In Celebration of Black History

I feel so lucky to be able to end Black History Month with an excellent interview between celebrated illustrators/authors Jerry Pinkney and James Ransome. Below, they speak about their recently published books and their years-long relationship as mentor/mentee and friends. To build on this, here are some other recent fantastic books by Black creators.

rainbowNewbery Award winner Mildred D. Taylor concludes the Logan family saga in the decades-spanning epic of self-discovery All the Days Past, All the Days to Come (Viking, $19.99, ages 12-up). Now a young adult, Cassie follows her brother during the Great Migration, eager to make a life away from the racism and brutality of their native Mississippi. But she quickly learns that while the North may not have "Whites Only" signs, segregation and racism persist throughout the post-World War II U.S.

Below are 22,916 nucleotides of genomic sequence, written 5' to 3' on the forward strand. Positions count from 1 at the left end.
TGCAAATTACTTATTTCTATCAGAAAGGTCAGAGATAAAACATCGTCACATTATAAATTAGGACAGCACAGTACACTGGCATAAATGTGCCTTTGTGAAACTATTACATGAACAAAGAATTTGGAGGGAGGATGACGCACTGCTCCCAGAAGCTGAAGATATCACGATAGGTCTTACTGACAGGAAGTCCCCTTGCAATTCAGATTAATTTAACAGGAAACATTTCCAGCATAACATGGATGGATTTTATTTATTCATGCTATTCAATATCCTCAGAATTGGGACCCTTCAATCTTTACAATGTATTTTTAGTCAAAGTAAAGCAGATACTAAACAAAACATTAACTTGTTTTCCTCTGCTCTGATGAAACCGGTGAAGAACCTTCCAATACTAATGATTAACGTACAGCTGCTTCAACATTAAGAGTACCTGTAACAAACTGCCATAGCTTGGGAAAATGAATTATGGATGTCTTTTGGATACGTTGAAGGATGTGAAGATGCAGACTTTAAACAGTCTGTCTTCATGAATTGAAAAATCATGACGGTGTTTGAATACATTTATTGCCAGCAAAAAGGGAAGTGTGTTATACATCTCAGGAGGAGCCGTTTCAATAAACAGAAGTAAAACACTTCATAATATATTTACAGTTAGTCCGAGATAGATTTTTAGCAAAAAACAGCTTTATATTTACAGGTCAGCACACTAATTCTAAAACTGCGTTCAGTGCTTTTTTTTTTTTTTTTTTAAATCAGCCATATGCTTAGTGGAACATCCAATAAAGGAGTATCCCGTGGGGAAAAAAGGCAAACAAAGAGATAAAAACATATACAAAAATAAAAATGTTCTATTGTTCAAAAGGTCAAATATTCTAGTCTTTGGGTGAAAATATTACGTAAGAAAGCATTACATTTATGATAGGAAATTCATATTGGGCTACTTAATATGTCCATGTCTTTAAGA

Inspired by the strong women in their lives, The Old Truck, by debut author-illustrators and brothers Jarrett Pumphrey and Jerome Pumphrey ($17.95, Norton, ages 3-5), is a quietly powerful ode to hard work and perseverance. A farming family cheerfully toils through the seasons, using their red truck until it settles into the weeds by the weathered barn. The daughter works side by side with her parents, tinkering with the tractor and truck engines. Time passes. Now a grown woman, the next-generation farmer hauls the old truck out and works day and night to repair it.

With Black Is a Rainbow Color (Roaring Brook Press, $17.99, ages 4-8), debut author Angela Joy pens a loving tribute to all the ways Black is beautiful. Caldecott Honor and Coretta Scott King Award-winner Ekua Holmes's brilliant collage illustrations elevate the text's themes of resilience and strength. With its charming simplicity, Black Is a Rainbow Color is a great way to begin unpacking a wide spectrum of connections and ideas behind the layered definitions of Black.

--Siân Gaetano, children's and YA editor, Shelf Awareness